A prolonged power outage in parts of Chiba Prefecture near Tokyo caused by Typhoon Faxai could last another two weeks or so, a utility company said Friday, as slow progress in fixing power grids has left many local residents debilitated and frustrated.
TEPCO Power Grid Inc. said another three days to two weeks will be required for restoration depending on area, after the typhoon ripped through the Tokyo metropolitan region on Monday.
Nearly 180,000 households were without power as of 8 p.m., down from the peak of 935,000, and 260,000 late Thursday, according to Tokyo Electric Power Company Holdings Inc.
An 82-year-old woman at a nursery home in Kimitsu died of possibly heatstroke on Thursday, according to the prefectural government. The death toll from suspected heatstroke linked to the blackouts has risen to three.
TEPCO Power Grid President Yoshinori Kaneko, speaking at a press conference, apologized for causing great inconvenience to numerous people.
The unit of the utility company said many installations were damaged by the powerful typhoon and more time is needed to remove fallen trees.
Prime Minister Shinzo Abe instructed all Cabinet members to make the utmost efforts in restoring essential utilities.
The number of homes without water stood at around 29,000, according to the prefectural government, with some areas unable to pump up underground supplies due to the lack of electricity.
And in some areas where power and water had been restored, the latter supply was lost again as people turned on the taps simultaneously, causing an imbalance of supply and demand, and prompting the prefecture to call for water saving.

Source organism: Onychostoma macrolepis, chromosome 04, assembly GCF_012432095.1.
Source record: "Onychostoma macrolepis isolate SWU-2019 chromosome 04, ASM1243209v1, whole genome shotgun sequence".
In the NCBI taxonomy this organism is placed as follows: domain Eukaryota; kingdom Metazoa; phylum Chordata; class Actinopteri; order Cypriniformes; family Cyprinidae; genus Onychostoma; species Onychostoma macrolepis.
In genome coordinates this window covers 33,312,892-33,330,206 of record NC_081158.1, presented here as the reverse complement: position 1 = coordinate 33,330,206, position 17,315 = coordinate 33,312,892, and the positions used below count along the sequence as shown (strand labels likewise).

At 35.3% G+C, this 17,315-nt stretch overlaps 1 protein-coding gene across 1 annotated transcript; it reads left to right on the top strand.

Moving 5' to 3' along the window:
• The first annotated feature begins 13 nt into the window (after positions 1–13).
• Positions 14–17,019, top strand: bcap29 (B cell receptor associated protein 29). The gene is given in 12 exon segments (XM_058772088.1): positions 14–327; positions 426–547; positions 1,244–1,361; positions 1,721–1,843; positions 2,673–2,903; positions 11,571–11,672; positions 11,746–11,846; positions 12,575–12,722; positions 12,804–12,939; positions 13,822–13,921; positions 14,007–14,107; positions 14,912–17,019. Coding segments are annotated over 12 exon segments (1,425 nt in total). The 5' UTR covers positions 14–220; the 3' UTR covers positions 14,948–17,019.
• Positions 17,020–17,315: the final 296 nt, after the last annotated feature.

In the town of Tako, where around 4,000 households are without running water, the Self-Defense Forces supplied water to residents.
In the town of Kyonan, the typhoon smashed roof tiles and windows, and stripped the entire roofs of some homes. As most parts of the town remained without electricity, residents depended on candles for light in the evening.
"The power outage is continuing and my home is a mess. I've never experienced something like this, and it is taxing," said Kazuko Yamanoi, 55. On Thursday, she had a cup noodle and rice ball for dinner and had to put outside a candle she was using for lighting.
The inside of her home had become too hot as temperatures soared earlier in the week, and as she was unable to use an air conditioner due to the lack of electricity.
"I want to take a warm bath and get a deep sleep soon," she said.
TEPCO, which services the area, initially sought to restore power to everyone by Wednesday.
Chiba Mayor Toshihito Kumagai criticized the utility on Thursday, saying, "Announcing an optimistic outlook does not help those affected."
"We want (TEPCO) to assume the worst case as much as possible and share the information so all of those involved can prepare," he said.
At a press conference on Thursday, Kazuyuki Shiokawa of TEPCO Power Grid said the company regrets taking an optimistic view, explaining it had failed to grasp the extent of the damage to the power grid in mountainous areas, as felled trees hindered its effort.
Masakazu Kato, a professor at Tokyo Denki University specializing in electrical systems engineering, said resumption in just a few days was impossible, given the recovery from a similarly powerful typhoon in western Japan last year took a long time.
"As the (Tokyo) metropolitan area rarely experiences damage from typhoons, the lack of experience likely made the company too optimistic," he said.
Faxai made landfall near the city of Chiba early Monday, becoming one of the strongest recorded typhoons to hit the Kanto region of eastern Japan.